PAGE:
The Patrick Administration has already invested more than $20 million in electric and alternative fuel vehicles in the Commonwealth. In December 2013, the Patrick Administration announced several additional initiatives, including an electric school bus pilot. Working in partnership with the Clinton Global Initiative's ongoing EV V2G School Bus Demonstration, DOER will provide $1.8 million in grants for eight electric school buses with vehicle-to-grid (V2G) capability. Electric school buses have energy storage capability and can serve as back-up energy resources during natural disasters and similar events.

In addition, the Clean Vehicle Project aims to replace more than 200 public and private fleet vehicles powered by gasoline and diesel with alternatively fueled vehicles.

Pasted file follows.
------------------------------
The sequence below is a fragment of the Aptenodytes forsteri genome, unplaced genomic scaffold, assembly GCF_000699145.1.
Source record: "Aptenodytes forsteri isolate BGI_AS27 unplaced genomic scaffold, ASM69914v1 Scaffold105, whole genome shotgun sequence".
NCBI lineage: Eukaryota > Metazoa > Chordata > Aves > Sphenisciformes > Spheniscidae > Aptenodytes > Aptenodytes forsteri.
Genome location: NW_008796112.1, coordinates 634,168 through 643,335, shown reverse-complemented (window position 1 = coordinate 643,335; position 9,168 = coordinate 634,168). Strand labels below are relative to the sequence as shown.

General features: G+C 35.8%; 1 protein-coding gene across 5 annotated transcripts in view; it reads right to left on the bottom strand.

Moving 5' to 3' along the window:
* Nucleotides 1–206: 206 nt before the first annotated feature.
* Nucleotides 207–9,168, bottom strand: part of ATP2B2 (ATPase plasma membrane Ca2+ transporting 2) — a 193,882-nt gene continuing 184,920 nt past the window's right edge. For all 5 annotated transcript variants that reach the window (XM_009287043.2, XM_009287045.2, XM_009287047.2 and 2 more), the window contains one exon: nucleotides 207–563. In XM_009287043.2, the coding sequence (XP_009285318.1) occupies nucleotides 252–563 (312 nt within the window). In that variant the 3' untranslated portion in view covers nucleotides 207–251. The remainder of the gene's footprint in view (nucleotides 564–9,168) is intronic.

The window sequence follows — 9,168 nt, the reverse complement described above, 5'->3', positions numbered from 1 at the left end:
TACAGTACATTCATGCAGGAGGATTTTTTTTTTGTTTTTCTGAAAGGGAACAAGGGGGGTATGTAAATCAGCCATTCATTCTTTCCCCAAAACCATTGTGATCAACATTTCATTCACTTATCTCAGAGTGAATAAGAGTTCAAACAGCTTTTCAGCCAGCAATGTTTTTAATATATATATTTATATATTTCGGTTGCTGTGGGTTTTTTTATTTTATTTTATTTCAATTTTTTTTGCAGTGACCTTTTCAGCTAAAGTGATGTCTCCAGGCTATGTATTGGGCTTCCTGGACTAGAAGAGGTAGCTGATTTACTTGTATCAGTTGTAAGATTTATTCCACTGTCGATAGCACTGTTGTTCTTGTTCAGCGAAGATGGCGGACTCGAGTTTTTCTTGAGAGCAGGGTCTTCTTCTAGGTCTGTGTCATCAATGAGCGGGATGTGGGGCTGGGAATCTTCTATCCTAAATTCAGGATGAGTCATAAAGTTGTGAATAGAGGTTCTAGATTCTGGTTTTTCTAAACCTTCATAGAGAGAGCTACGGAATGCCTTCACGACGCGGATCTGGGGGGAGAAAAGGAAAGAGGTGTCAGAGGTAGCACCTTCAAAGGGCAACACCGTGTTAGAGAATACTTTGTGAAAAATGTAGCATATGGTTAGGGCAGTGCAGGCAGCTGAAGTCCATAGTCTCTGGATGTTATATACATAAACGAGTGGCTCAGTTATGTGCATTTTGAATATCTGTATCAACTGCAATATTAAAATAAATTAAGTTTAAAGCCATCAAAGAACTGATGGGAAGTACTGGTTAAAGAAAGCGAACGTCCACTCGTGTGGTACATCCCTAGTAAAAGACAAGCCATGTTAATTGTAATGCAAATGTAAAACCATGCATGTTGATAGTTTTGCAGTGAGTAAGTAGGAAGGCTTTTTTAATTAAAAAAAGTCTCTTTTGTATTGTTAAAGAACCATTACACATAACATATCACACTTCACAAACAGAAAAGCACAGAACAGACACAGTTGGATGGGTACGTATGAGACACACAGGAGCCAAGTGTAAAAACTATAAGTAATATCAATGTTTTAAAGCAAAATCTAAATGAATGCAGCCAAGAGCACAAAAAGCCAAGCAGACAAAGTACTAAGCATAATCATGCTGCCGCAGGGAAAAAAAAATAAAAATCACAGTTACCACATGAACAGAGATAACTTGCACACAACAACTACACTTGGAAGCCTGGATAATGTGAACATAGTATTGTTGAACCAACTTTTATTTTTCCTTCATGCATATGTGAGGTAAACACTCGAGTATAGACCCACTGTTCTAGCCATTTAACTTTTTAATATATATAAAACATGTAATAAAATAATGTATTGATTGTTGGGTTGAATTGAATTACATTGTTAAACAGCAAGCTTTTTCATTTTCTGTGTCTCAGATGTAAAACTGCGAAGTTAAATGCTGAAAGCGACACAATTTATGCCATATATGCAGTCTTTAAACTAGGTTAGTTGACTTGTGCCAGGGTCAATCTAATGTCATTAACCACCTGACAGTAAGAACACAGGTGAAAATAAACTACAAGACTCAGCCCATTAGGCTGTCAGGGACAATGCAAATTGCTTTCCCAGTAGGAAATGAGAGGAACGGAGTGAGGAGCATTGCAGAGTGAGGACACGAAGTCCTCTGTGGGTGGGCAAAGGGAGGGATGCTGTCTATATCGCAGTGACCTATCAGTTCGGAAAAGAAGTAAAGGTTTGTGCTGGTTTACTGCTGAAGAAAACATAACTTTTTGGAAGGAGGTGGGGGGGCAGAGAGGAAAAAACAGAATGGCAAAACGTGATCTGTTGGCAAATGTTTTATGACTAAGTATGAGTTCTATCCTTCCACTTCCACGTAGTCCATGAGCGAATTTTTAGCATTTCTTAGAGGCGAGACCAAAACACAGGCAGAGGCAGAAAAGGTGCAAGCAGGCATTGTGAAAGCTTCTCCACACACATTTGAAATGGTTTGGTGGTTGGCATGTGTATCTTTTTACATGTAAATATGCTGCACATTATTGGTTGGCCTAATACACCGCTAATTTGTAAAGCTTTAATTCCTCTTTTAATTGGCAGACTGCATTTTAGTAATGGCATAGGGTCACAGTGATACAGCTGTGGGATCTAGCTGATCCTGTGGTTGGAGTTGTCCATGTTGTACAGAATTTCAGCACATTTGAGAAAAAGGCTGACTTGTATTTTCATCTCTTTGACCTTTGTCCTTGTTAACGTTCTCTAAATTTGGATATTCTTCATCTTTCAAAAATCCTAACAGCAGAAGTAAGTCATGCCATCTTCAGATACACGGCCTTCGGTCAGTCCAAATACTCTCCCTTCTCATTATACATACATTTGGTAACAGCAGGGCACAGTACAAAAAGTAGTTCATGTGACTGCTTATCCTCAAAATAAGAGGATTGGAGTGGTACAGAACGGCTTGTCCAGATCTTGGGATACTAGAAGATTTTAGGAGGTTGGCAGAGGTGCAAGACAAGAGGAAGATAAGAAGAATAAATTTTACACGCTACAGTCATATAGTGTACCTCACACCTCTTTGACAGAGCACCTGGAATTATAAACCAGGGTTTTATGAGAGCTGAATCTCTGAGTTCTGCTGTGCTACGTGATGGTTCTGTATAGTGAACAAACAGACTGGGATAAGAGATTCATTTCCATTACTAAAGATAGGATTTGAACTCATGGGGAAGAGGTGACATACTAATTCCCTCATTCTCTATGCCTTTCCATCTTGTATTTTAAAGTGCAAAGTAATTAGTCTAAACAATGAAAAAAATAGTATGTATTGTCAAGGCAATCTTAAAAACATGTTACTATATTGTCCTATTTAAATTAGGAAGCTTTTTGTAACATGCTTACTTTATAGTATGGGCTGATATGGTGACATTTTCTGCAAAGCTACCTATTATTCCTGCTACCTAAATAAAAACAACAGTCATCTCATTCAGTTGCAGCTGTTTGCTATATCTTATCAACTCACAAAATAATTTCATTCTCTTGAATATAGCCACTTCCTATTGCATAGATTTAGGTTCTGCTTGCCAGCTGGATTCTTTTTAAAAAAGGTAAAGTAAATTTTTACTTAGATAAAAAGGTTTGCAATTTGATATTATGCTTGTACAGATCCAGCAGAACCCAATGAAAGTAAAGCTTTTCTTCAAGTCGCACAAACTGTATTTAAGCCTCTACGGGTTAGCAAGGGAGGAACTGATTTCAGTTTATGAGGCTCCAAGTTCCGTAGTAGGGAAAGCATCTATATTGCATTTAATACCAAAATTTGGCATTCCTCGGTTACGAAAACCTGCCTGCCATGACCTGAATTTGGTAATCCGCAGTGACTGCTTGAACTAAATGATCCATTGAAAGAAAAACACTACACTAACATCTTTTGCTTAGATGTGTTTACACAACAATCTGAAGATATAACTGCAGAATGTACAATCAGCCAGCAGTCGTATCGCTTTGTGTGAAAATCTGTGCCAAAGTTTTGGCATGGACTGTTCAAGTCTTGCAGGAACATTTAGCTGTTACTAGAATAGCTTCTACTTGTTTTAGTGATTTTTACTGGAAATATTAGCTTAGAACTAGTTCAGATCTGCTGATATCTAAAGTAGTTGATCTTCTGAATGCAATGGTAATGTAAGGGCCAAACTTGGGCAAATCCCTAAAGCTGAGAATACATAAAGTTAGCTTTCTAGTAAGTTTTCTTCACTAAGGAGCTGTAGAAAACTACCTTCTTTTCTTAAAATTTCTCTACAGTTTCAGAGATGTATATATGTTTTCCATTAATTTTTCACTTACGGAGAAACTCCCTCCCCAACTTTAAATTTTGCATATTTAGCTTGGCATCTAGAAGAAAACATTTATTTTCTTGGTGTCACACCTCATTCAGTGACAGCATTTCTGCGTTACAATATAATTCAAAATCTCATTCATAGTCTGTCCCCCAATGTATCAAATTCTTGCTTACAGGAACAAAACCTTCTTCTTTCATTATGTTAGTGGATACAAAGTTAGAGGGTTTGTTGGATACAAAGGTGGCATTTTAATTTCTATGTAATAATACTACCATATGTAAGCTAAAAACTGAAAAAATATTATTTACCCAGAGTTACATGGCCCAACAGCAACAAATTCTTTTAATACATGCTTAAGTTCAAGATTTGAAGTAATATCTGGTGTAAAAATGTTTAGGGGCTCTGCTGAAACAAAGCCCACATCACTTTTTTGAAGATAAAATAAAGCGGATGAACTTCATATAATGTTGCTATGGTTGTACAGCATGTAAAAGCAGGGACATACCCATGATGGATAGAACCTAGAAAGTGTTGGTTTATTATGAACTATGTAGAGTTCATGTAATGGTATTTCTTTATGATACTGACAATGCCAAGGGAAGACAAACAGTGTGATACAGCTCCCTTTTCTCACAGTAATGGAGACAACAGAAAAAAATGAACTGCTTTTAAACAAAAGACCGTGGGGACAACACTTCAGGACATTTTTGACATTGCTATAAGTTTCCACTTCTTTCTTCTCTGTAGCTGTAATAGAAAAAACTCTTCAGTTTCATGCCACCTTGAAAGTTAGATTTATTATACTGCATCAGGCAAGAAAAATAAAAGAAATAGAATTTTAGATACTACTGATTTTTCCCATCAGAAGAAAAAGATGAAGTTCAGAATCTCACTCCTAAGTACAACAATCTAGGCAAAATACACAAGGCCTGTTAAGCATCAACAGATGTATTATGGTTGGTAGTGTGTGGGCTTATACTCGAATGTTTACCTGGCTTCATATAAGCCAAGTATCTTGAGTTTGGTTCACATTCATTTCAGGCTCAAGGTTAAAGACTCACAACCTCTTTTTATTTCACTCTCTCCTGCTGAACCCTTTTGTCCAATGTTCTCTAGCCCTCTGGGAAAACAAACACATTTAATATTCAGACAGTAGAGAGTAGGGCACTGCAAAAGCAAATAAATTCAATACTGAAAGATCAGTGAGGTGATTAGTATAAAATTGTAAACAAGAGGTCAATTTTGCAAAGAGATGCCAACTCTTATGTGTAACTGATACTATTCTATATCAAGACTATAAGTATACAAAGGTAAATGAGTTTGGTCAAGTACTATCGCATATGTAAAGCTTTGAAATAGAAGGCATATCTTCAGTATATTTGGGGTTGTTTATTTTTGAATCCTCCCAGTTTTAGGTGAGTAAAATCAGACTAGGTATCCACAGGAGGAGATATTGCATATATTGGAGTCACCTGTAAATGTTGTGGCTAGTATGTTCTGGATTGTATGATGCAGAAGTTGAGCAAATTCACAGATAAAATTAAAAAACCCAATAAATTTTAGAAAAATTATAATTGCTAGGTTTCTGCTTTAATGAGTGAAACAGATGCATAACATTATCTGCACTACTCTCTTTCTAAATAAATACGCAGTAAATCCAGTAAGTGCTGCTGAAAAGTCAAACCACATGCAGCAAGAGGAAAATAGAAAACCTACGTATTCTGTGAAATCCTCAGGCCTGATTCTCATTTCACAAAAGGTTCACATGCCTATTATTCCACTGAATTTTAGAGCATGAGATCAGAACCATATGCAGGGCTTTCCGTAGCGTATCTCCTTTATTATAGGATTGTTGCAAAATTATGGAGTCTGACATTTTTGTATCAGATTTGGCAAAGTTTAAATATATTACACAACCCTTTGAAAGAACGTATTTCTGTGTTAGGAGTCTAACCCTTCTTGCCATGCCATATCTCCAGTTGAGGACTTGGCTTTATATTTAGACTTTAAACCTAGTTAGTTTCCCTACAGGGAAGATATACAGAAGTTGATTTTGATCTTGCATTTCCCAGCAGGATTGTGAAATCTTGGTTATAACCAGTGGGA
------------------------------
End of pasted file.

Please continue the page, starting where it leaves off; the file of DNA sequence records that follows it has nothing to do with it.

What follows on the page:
In October 2013, Governor Patrick signed a Zero-Emission Vehicle Program Memorandum of Understanding with seven other states' governors to increase the number of clean energy vehicles on the road. Of the overall goal to achieve 3.3 million electric vehicles on the road by 2025, Massachusetts' portion is 300,000.

The initiatives announced today will encourage increased deployment of advanced technology vehicles in Massachusetts, improve air quality, reduce reliance on foreign oil and help Massachusetts attain the Patrick Administration's aggressive emission reduction goals set under the Global Warming Solutions Act (GWSA). The Clean Energy and Climate Plan goal, created under the GWSA, aims to reduce greenhouse gas emissions 25 percent below 1990 levels by 2020 and 80 percent by 2050. The transportation sector generates more than one-third of the greenhouse gas emissions produced in Massachusetts. The Clean Energy and Climate Plan establishes a target for the transportation sector to reduce GHG emissions 7.6 percent by 2020.